CBD, or cannabidiol, is one of the many compounds found in plants of the cannabis family. While we often have an idea of cannabis as a product that gets you high, CBD is more of a soothing product. CBD impacts your CBD 1 and CBD 2 receptors in your endocannabinoid system. There is no sense of euphoria disconnection as you might feel after using THC products. However, for those who struggle with nerve discomfort, insomnia or severe anxiety, this product can take the edge off such symptoms. If you’re considering a detox, the question must be asked: Does CBD help or harm sobriety?
One of the indications for an addictive substance is whether or not you can build up a tolerance to the product. Your first beer may have left you loopy, but as you drank more, you had lower reactions to each beverage because you built up a tolerance. Many CBD users find that they can actually lower their dosage to protect them from the same symptoms.
Does CBD Interfere With Detox and Treatment
Many folks who have avoided detox because they are addicted to opiates and the detox can be quite painful. If you started using opiate painkillers to manage nerve pain and haven’t found a medication that gives as much relief. CBD can help to manage some of these pain symptoms.
However, there are drug treatment professionals who are not comfortable with this supplemental use of cannabis products. While it is possible to get CBD with no THC at all, such as CBD isolate powder, most with nerve pain or severe anxiety who gain benefits from CBD use a broad spectrum product, which may include some THC. Because THC causes a euphoric rush and a feeling of disconnection, some addicts may use CBD with THC as a replacement for the drug they’re currently detoxing from.
Controlling and Managing Your Dosage
If your CBD use is shown to give you relief from nerve pain, you may want to talk to your detox care team about microdosing with CBD. While a full dose with CBD can leave you feeling very drowsy, which may not be an effective outcome from your pain management medication, microdosing by one of the following methods may serve:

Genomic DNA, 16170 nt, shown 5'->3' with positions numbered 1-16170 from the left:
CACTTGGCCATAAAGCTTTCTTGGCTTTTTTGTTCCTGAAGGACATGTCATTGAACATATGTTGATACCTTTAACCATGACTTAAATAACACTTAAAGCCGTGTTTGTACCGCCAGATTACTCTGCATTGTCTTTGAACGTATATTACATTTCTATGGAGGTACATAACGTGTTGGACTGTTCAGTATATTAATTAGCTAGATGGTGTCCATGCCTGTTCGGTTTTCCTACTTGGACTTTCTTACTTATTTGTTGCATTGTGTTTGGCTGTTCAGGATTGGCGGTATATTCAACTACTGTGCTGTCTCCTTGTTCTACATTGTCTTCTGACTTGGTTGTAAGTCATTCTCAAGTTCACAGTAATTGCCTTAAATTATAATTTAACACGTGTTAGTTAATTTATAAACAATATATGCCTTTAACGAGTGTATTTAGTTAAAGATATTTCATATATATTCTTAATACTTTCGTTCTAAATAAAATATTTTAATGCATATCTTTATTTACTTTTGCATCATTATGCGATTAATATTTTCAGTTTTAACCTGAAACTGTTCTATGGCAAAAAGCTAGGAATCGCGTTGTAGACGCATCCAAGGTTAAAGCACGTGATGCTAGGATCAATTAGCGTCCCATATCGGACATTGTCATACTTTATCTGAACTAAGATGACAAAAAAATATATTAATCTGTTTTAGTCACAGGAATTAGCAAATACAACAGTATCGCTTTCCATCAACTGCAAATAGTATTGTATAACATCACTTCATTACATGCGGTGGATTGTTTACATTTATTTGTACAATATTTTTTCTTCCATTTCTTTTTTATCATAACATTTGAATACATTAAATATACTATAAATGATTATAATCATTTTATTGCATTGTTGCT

- applying a topical lotion or cream
- taking a capsule with a meal containing fat
- using a vaping pen
You can also dose with CBD gummies and with an edible grade of oil. No matter what you and your team decide, carefully review which products work in what tools and situation. An oil that works under your tongue should never go on your skin or in a vaping tool. The liquid in a vaping tool should never be taken sublingually; while oils for sublingual use will burn, the juices that go into vaping pens are alcohol based and will burn much more cleanly and reduce your risk of injury.
Transferring Your Addiction
Fundamentally, you need to determine if you want to be on CBD as a maintenance drug. Because you can’t build up a tolerance to CBD, you won’t need more each time you find a dosage that works, and you can take it in full, medium or microdoses to see exactly what you need, CBD may be a drug that you can track in a private journal that allows you to determine your best dosage for now.
If you choose to dose yourself with CBD to try to manage pain, whether emotional or physical, make sure that you carefully track your dosage and your results. For example, some find that a microdose can make it easy to manage pain but impossible to use as a sleeping aid. A full dose may reliever your pain, but you won’t be able to get out and enjoy because you’ll be sound asleep. There are many who are concerned that using CBD may lead to transferring your addiction instead of successfully detoxing and moving into treatment. However, even if you were in the market for a new addiction, CBD is a very poor choice. Not only can’t you build up a tolerance to CBD, but eventually you may find that you can lower your dosage and get the same results. CBD simply can’t get you high. Ready to get started? Call us today at 772-266-5320.